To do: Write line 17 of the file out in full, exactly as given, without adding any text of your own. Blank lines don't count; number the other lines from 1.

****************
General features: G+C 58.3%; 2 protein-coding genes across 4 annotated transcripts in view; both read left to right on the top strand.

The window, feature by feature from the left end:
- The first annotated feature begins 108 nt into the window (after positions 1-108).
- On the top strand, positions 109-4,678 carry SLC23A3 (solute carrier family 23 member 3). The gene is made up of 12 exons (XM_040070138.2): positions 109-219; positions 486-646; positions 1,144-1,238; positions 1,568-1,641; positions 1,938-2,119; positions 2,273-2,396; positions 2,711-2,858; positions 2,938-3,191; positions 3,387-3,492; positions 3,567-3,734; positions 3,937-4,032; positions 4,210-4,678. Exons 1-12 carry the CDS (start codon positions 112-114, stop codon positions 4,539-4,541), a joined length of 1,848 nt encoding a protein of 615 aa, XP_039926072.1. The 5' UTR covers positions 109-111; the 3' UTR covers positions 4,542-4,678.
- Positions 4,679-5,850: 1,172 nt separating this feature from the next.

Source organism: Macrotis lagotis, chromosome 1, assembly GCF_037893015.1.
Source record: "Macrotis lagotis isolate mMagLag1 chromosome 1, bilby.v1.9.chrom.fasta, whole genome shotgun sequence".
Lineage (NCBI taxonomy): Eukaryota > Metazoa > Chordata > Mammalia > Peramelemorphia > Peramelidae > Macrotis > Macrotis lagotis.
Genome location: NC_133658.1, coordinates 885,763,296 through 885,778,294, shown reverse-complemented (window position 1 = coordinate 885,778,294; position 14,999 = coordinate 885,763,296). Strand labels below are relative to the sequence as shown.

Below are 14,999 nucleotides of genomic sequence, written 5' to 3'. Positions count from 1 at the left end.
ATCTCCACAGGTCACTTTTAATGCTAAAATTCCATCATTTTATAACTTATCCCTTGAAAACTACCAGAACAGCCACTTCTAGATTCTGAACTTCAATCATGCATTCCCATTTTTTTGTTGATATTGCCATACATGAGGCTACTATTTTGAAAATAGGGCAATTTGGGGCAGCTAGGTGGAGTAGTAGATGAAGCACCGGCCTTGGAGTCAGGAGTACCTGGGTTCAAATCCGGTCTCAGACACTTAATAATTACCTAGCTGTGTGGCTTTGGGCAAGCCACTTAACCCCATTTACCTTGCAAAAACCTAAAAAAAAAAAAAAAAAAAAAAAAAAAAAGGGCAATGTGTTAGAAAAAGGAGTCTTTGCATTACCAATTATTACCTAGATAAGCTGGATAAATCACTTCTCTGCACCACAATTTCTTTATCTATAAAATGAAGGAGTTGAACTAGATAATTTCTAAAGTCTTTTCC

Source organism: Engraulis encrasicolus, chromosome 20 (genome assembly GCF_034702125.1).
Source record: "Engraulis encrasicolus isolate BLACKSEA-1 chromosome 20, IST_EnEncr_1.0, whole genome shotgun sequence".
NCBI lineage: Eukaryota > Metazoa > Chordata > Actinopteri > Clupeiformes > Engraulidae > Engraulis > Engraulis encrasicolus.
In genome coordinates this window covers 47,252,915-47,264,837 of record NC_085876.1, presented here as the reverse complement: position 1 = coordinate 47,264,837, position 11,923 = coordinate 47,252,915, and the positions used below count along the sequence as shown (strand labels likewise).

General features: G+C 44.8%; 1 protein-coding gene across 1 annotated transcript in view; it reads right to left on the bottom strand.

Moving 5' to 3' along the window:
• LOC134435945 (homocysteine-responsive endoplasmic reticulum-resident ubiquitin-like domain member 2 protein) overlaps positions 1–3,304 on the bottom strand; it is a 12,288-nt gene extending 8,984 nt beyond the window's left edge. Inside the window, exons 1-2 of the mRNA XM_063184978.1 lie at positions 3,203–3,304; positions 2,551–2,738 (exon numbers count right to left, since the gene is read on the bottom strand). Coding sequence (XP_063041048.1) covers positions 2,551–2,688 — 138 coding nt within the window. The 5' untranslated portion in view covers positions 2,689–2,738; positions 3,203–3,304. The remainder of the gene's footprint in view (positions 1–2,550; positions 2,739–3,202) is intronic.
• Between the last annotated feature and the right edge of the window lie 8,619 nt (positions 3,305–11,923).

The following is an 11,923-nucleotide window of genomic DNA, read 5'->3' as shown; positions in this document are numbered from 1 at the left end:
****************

Moving 5' to 3' along the window: